New Delhi, Dec 2 (IANS) A survey participated in by 4,799 respondents said 84 per cent of them found laundering to be common post the demonetisation of Rs 500 and Rs 1,000 notes on November 8.
According to the survey conducted by the Local Circles citizen engagement platform, "84 percent people think that laundering became common post-demonetisation."
Respondents were asked whether they had a direct experience or knowledge of money laundering activities taking place and 30 per cent said that it was easy to do so while 54 per cent of them said that it was being done but with difficulty.
Only 3 per cent said that laundering was not happening while 13 per cent did not have an opinion.
As per the Reserve Bank of India and bank reports, deposits exceeding Rs 11 lakh crore in the old currency notes have been received by banks and the total currency value of the Rs 500 and Rs 1,000 rupee notes in the market stands at 14.2 lakh crore.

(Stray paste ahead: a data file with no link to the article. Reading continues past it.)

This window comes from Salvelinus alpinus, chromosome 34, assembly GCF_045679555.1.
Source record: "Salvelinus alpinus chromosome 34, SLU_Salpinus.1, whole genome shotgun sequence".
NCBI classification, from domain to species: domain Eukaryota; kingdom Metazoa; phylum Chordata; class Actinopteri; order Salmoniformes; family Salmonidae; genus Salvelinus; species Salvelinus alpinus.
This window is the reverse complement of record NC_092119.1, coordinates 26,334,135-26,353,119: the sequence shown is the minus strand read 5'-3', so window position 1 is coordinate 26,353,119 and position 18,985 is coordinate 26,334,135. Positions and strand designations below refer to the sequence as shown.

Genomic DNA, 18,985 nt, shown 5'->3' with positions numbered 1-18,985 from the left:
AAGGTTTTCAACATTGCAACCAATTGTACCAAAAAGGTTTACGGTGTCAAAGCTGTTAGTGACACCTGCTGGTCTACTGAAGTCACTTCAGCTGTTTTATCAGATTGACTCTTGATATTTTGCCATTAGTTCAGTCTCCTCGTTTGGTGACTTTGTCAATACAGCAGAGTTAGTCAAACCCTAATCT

In a related LocalCircles poll, 28 per cent said that they were yet to deposit their old currency. If the poll results were to be applied to the total outstanding currency, the projected number may get close to Rs 14.5 lakh crore.
If this were to come true, it may indicate that the entire black money in the system has been laundered thereby raising question on the effectiveness of the demonetisation scheme as a mechanism to fight black money, according to the LocalCircles report.
Over 60,000 LocalCircles members in the fight corruption circle have given inputs on what steps must be undertaken to address laundering and to ensure that those who have laundered the money get caught.
Citizens have suggested a scrutiny of accounts of various constituents in the farm supply chain, back-dated sales of jewellers and property registration transactions.
Suggestions have also been made to review share assignments in companies in the November 16 to March 17 period when there is no corresponding e-transfer/cheque transaction.
Citizens also said that last minute travel during the pre-demonetisation week, phone logs of bank managers and practicing chartered accountants be reviewed.